One possible answer to the question is that I went into the race finely trained and conditioned. Hence, no incapacitating soreness in the aftermath. While it is true that I put in a number of long runs in the weeks prior (and I have lots of pictures to prove it), I didn't particularly leave a blazoned path behind me. We Shindigglers (or sometimes just me) stopped to enjoy overlooks and photo-ops. We always relished being done with the run but seldom dealt with the consequence of pushing hard and strong throughout. So nah, conditioned protection from relentless pounding is probably not plausible.
Another possibility is that I ran a tactically perfect race, monitoring my body and responding to it with calculated precision. Indeed, I ran when I was supposed to run. I hiked when my heart rate and breathing jacked too high. I doubled up on electrolytes when calves quivered or a hamstring felt tight. I anticipated caloric needs dependent on the section coming up next. I was intentionally mindful of posture on the relentless climbs to avoid lower back issues. My mind was a constant whirl of assessment/response microcycles. Indeed, I ran a smart race based on well over twenty years of experience. I suspect these things contributed to an uneventful "recovery." However, it's not the complete story.
For much of the day, I was alone, seldom having opportunity to speak with fellow competitors. I loved the solitude, preferring the sweet songs of birds that filtered through the mist to human chatter. With plenty of time to think as I rolled along, I recalled more frantic years of racing. Those years were fraught with angst about who was in front and who was behind me. It was push, push, push. The pressure to be in the hunt was palpable with every heart beat. I had expectations for myself. Others had expectations for me. My identity was bound to a position and measured time. And that, dear friends, spells P.R.E.S.S.U.R.E; a pressure that seeps into life's every nook and cranny.
I kept telling myself that I must do my best. But had the definition of "best" changed for me? I don't feel I slacked off into a lollygagging world. I ran appropriately in each section, especially for the last twenty miles. My mind drifted to my Shindiggling girls who were in front of me. I thought about a few ladies in my age group who were also out in front. (I would find out Martha, another trailrunning grandma, had adopted my Shindigglers over the miles.) Anyway, I knew I was moving well since I passed quite a few runners and rarely got passed back. My desire to be striving and steady remained strong knowing I might be able to sneak up on one of those gals. Still, I felt no do-or-die compulsion to run anyone down.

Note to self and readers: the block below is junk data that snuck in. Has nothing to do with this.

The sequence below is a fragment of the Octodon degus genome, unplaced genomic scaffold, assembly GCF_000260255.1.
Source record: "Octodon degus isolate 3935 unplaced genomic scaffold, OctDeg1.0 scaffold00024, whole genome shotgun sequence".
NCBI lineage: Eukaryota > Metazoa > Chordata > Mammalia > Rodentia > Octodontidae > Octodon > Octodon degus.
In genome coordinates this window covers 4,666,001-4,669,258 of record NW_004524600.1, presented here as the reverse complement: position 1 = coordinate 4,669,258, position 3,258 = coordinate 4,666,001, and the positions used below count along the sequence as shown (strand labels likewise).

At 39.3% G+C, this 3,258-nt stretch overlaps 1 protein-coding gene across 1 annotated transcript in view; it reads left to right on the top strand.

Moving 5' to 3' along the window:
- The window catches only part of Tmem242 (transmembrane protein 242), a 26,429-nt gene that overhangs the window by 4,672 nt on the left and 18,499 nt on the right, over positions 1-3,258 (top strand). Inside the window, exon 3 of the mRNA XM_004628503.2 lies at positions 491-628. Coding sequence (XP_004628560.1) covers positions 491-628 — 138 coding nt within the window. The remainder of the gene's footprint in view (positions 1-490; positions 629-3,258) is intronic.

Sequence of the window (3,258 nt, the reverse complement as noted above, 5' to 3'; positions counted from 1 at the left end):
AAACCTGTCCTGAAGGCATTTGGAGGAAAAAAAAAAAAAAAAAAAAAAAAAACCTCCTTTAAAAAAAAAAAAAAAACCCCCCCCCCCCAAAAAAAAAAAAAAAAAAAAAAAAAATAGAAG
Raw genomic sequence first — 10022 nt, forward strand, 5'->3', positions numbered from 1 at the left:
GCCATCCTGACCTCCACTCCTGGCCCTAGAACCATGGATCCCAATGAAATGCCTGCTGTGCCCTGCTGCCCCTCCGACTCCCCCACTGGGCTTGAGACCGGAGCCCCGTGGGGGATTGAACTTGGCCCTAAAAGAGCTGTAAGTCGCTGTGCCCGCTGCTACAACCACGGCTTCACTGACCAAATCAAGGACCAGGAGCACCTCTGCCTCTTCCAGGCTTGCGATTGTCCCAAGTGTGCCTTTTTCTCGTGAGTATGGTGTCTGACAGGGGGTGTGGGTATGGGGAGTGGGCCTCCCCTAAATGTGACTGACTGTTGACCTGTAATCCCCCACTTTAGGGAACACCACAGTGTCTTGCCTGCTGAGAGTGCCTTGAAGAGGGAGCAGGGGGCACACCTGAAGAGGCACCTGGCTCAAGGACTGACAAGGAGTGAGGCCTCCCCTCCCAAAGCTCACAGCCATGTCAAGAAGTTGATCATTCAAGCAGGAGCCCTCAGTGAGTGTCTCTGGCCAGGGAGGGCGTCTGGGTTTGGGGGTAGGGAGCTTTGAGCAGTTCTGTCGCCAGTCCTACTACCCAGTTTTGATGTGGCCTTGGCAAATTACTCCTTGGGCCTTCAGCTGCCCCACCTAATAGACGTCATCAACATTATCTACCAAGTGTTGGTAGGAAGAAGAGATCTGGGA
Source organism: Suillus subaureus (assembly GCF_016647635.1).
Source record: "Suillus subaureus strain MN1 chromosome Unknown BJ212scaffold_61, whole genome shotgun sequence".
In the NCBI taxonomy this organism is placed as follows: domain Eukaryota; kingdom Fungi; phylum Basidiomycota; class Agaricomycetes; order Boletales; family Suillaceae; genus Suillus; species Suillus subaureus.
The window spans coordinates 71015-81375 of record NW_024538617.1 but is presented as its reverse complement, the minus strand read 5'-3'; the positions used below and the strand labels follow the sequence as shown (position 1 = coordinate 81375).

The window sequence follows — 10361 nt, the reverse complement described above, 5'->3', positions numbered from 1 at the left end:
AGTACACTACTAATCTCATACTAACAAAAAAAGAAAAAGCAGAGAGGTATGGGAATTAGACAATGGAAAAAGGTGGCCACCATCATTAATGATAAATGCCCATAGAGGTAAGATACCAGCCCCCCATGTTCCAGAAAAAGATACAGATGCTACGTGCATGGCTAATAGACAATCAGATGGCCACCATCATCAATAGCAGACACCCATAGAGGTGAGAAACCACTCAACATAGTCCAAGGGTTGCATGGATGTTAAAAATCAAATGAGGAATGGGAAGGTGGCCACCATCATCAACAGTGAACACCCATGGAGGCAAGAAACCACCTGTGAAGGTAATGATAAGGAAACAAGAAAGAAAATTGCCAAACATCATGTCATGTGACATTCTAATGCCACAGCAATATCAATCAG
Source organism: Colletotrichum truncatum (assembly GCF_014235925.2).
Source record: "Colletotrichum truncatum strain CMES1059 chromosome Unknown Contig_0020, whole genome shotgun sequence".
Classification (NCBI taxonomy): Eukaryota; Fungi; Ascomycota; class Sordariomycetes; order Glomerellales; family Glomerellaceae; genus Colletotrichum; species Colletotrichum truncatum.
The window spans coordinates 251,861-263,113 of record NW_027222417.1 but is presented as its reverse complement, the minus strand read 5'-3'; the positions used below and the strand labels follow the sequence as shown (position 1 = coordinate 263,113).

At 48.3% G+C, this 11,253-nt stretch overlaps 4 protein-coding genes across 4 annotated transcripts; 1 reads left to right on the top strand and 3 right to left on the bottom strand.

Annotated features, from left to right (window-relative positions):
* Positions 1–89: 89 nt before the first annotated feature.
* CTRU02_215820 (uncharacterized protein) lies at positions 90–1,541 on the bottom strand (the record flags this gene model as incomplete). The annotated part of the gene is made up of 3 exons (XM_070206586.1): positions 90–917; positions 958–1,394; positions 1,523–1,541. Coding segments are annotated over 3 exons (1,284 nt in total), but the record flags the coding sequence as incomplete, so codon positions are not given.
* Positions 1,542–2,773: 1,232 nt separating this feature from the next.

|Rebekah, Abby and Kendal, Martha Wright|
I think I may be have fallen into a self-inflicted state of "wus-endom". It's not an evil state to be in. It's just very different than where I lived for many, many years. I've lost- or perhaps, surrendered- my "come hell or high water" competitiveness, at least in this season of life. Rather, I am content to face challenges on my own terms; do my best for the day and enjoy the journey.
I'm not saying I'll never be a focused competitor again. (The new age group of 60+ is right around the corner and with it may come new goals.) I know the courage it takes to run on the brink of disaster and failure. I've been there and done that. It certainly has its rewards and being at the top of your game can be a worthy undertaking. But I have to admit, being a contented, laid-back wus is a lot less stressful and a whole lot more pleasurable nowadays. So on April 30, 2016 at the Promise Land 50K, I embraced my wussiness.